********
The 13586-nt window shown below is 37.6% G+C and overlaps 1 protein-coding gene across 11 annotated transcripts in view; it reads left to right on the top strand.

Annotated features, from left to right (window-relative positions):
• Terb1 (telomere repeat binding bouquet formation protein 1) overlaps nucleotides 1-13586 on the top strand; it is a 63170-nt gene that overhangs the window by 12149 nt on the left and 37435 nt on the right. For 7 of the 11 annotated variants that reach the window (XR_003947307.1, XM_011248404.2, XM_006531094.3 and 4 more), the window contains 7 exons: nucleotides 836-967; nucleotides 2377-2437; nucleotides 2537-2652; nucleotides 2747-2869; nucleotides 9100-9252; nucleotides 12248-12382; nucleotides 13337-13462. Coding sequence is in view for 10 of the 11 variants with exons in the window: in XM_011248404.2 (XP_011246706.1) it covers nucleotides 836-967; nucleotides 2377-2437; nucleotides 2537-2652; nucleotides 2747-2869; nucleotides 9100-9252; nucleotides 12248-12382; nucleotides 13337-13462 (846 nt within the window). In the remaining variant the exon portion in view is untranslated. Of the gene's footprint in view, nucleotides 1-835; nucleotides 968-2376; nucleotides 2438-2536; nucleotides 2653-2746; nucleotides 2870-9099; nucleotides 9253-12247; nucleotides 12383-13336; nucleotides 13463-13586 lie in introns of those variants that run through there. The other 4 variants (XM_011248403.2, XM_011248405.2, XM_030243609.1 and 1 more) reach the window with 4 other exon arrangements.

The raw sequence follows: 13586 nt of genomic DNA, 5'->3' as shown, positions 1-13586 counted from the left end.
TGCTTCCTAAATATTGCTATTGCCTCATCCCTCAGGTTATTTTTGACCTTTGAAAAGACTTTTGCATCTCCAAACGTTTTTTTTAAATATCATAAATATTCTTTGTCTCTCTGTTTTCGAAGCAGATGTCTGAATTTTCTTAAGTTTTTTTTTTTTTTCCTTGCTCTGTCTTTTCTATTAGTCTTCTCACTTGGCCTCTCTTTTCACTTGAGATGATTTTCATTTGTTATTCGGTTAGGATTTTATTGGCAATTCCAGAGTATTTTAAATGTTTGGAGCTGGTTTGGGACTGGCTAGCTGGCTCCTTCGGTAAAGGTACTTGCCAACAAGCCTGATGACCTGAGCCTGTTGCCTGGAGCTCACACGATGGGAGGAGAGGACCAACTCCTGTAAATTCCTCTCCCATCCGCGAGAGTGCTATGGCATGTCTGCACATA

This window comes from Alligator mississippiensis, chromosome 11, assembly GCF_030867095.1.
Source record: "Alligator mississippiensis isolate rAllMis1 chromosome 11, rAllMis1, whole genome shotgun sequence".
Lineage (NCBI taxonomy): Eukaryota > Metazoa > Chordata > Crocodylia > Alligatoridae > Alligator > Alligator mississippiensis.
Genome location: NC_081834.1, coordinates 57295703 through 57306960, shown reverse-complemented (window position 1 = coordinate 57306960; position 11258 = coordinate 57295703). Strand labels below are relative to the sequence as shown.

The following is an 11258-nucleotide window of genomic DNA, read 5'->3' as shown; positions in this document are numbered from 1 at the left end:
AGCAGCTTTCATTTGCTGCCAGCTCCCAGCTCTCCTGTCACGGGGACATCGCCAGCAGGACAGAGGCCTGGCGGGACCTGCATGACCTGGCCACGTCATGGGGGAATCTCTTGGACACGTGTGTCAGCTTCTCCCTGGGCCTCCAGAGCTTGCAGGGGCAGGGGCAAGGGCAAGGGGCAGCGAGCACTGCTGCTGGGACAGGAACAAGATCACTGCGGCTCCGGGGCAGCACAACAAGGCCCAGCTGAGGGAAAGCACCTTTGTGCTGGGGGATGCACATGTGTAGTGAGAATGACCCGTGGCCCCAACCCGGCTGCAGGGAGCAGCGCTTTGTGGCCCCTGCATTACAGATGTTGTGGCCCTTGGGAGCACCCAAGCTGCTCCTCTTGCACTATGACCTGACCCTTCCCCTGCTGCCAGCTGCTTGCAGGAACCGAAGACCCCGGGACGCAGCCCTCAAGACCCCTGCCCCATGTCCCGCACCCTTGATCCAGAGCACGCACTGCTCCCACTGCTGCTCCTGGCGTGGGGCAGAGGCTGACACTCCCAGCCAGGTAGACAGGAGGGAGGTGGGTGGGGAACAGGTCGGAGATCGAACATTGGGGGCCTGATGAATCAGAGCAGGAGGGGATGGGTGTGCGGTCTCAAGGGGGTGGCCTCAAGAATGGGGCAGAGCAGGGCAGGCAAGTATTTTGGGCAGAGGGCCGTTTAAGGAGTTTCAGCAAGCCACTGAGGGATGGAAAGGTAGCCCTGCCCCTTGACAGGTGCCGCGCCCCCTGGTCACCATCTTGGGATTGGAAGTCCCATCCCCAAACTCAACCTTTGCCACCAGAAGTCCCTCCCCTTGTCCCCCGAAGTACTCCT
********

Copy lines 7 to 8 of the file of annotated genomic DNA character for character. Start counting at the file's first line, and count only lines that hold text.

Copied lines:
Source record: "Alligator mississippiensis isolate rAllMis1 chromosome 11, rAllMis1, whole genome shotgun sequence".
Lineage (NCBI taxonomy): Eukaryota > Metazoa > Chordata > Crocodylia > Alligatoridae > Alligator > Alligator mississippiensis.